One of the engines built by Ray Barton Racing Engines, and an example of what yo'll see coming up, Photo Courtesy Don Carrick of [link=http://www.studio413.smugmug.com}Studio413{/link}.

One of the engines built by Ray Barton Racing Engines, and an example of what you’ll see coming up, Photo Courtesy Don Carrick of Studio413.

When I had the initial discussion with our Editorial Director about taking over EngineLabs, we talked about the direction we’d like to go for the future and what would be in store for the magazine in the upcoming months and years.

Basically, we’ve been doing a lot of coverage of V8 engines so far, but our coverage of the smaller four and six-cylinder engines, along with less-popular platforms, has not been as thorough. We’re planning to fix that in upcoming articles, along with continuing to cover the V8 engines that America (and the world) loves so much. With the resources we have at our disposal, and the inside access we have to many of the brightest minds in the performance industry, the opportunities are endless moving forward.

Not only will we continue to thoroughly cover engine buildups of all types, we’ll also dig deep into some of the concepts that have become commonplace like electronic fuel injection, turbocharging, supercharging, and even nitrous oxide for you giggle-gas lovers. We strive to provide the most impressive photography in the process of covering our engine builds, showing off the details you won’t see anywhere else.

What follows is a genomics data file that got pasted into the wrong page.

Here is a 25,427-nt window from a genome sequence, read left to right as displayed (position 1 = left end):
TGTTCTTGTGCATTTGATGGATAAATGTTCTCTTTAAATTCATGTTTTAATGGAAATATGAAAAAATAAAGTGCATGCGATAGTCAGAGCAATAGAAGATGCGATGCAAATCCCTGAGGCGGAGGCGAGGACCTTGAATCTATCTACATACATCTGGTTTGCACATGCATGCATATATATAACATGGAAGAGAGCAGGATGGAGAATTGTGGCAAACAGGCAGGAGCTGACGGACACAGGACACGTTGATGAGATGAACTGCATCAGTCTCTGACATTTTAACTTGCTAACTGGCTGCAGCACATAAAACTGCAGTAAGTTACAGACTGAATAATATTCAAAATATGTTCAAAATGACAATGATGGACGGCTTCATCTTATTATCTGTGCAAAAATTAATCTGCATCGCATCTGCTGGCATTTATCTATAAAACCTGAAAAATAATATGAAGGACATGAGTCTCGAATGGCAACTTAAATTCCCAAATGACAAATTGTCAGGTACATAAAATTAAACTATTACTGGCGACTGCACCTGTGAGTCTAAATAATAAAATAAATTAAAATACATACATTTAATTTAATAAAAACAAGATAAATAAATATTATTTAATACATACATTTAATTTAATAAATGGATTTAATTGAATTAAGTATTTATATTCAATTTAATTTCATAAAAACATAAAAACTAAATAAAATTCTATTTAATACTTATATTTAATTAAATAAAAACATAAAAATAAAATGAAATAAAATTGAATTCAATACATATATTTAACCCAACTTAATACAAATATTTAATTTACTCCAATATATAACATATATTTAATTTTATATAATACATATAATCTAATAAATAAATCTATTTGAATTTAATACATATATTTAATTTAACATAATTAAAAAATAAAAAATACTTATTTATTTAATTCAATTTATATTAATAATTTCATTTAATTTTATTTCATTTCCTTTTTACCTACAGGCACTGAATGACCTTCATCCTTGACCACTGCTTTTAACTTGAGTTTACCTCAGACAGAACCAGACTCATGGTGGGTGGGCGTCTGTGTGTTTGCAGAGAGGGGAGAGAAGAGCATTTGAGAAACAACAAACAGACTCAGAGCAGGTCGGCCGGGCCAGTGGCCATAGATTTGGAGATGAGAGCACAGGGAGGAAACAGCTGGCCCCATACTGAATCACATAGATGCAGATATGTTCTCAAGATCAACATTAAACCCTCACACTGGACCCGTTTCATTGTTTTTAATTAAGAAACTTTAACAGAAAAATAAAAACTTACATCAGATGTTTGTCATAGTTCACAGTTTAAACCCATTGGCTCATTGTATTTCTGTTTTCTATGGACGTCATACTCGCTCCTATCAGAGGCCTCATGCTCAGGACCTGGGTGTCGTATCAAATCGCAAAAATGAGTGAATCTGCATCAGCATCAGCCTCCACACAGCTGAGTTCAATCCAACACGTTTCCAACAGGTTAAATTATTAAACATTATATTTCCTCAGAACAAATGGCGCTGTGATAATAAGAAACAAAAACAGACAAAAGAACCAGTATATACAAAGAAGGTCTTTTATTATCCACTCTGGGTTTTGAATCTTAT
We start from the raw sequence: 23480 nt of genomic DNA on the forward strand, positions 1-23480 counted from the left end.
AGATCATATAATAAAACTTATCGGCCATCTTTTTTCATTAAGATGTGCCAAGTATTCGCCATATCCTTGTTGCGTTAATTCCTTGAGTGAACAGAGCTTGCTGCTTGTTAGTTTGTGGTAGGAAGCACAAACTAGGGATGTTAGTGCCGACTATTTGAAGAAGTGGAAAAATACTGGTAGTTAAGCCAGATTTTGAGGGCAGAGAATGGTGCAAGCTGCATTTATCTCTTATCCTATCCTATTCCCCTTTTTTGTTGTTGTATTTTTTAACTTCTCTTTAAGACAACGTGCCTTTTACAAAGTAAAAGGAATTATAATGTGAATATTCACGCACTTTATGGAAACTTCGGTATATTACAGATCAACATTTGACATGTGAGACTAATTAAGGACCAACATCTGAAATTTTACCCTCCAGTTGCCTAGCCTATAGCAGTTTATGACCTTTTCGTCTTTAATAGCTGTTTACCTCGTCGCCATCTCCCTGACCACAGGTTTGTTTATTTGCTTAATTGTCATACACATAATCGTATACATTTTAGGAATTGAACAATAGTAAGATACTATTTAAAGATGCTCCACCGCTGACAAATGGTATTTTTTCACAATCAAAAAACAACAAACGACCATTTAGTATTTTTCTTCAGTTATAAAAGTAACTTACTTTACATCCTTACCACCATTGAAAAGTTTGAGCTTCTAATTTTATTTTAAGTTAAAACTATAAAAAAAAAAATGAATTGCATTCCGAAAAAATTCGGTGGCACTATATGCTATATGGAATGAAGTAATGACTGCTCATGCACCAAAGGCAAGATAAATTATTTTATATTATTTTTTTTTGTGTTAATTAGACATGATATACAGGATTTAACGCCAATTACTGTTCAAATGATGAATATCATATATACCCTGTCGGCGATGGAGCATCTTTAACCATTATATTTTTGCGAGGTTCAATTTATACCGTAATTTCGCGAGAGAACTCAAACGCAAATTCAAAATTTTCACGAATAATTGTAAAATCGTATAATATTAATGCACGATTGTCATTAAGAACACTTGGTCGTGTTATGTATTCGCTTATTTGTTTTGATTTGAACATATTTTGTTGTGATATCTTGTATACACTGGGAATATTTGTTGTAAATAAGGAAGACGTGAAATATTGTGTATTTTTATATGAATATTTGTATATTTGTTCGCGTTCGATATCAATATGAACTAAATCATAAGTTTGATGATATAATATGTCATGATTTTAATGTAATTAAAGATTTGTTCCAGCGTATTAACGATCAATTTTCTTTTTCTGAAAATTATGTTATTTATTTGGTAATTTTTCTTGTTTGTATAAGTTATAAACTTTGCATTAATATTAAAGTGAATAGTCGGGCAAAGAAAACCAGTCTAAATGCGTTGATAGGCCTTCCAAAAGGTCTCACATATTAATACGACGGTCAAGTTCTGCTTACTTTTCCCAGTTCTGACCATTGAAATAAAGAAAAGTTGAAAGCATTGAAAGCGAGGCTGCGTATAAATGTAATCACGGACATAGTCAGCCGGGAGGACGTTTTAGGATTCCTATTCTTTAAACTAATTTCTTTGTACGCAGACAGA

Homegrown Horsepower

IMG_0079We’d also like to enlist the help of you, our readers, in providing content for our hit segment entitled Homegrown Horsepower. For those that haven’t been following along, Homegrown Horsepower is an ongoing series where we highlight the projects you have going on in your very own garage. We realize that many of you prefer to build your own engines, so we’d like to offer you the opportunity to be featured right here on EngineLabs!

If you’re building an engine — whether it’s your first one or one in a long line of garage-built projects — send us the details! Here’s what works best: List all the components, especially the major ones. This includes block, cranks, rods, pistons, rings, bearings, camshaft, lubrication system, cylinder heads, valves, springs, rockers, induction system, fuel system, ignition system and engine-management controls.

Feel free to highlight custom touches, appearance items, and anything else you feel makes your engine special. Remember that we’re not necessarily looking for high-buck builds – anything that’s unique and different whets our whistle too!

Send a few quality digital photos, background information and complete list of the engine’s components to enginelabs@powerautomedia.com. If you post a YouTube video of the engine on the dyno or test stand, feel free to share it – who doesn’t love dyno videos? We do for sure.

Once we have the details of your build, if it’s something that we feel has a home here at EngineLabs, one of our editors will be in touch and we’ll give you your fifteen minutes of internet fame. So get to snappin’!

This Is The End

Hopefully that gives you a bit of background on who I am, where I’m from, how I think, and where we’re going with EngineLabs. I look forward to being your Editor; one you can interact with (I maintain our Facebook page) and one that “gets it” since I’ll be getting dirty with the local engine builders as we strive to bring you the hardcore engine porn you so desire. This porn won’t need to be consumed behind closed doors, though. Thanks for reading!